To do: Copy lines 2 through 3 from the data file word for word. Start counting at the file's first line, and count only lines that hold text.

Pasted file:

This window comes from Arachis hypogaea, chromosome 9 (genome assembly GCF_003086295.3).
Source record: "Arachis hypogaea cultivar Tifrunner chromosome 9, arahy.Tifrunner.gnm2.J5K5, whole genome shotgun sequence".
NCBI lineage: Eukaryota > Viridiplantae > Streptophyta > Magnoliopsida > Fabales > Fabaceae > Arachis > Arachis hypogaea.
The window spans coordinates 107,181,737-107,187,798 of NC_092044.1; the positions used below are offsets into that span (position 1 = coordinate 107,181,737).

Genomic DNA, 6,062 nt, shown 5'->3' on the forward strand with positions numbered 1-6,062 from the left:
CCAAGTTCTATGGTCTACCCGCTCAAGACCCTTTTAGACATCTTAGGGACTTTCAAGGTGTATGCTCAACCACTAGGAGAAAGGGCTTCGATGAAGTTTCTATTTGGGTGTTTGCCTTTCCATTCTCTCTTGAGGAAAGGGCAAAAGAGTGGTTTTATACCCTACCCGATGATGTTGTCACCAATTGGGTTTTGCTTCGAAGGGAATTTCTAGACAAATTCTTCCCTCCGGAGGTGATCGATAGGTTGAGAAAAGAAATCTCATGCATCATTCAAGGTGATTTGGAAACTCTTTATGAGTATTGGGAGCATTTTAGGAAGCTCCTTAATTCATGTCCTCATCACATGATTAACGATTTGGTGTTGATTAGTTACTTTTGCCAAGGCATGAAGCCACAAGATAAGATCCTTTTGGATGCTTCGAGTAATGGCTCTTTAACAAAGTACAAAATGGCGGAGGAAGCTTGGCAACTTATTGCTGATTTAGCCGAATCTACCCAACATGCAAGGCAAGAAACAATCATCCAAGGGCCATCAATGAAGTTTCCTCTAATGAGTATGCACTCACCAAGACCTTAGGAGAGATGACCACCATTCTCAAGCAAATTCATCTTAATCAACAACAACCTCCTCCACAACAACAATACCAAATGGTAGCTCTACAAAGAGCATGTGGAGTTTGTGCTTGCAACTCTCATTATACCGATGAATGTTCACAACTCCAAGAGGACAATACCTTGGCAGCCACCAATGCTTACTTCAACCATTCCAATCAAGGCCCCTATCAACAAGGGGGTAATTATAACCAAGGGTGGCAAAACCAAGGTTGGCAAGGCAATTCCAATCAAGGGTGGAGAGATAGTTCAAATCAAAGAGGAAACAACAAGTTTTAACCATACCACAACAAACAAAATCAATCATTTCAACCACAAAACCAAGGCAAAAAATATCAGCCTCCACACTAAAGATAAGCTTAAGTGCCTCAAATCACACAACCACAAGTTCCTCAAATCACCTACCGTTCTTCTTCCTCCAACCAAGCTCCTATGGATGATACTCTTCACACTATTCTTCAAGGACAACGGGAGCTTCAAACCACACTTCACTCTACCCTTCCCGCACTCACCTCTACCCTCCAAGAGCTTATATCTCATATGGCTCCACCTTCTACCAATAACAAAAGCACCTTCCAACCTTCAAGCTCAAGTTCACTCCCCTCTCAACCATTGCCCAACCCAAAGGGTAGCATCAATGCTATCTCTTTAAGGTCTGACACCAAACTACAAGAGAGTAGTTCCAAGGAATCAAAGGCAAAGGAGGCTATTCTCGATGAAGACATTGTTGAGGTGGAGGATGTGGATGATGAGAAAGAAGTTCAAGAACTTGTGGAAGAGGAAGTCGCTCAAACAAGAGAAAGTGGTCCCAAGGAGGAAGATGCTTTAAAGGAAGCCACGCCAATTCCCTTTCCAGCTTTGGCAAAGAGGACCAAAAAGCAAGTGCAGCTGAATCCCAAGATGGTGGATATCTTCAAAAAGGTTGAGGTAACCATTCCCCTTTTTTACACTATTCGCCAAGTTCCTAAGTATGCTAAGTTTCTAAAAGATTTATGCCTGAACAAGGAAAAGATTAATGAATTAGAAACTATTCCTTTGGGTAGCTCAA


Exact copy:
Source record: "Arachis hypogaea cultivar Tifrunner chromosome 9, arahy.Tifrunner.gnm2.J5K5, whole genome shotgun sequence".
NCBI lineage: Eukaryota > Viridiplantae > Streptophyta > Magnoliopsida > Fabales > Fabaceae > Arachis > Arachis hypogaea.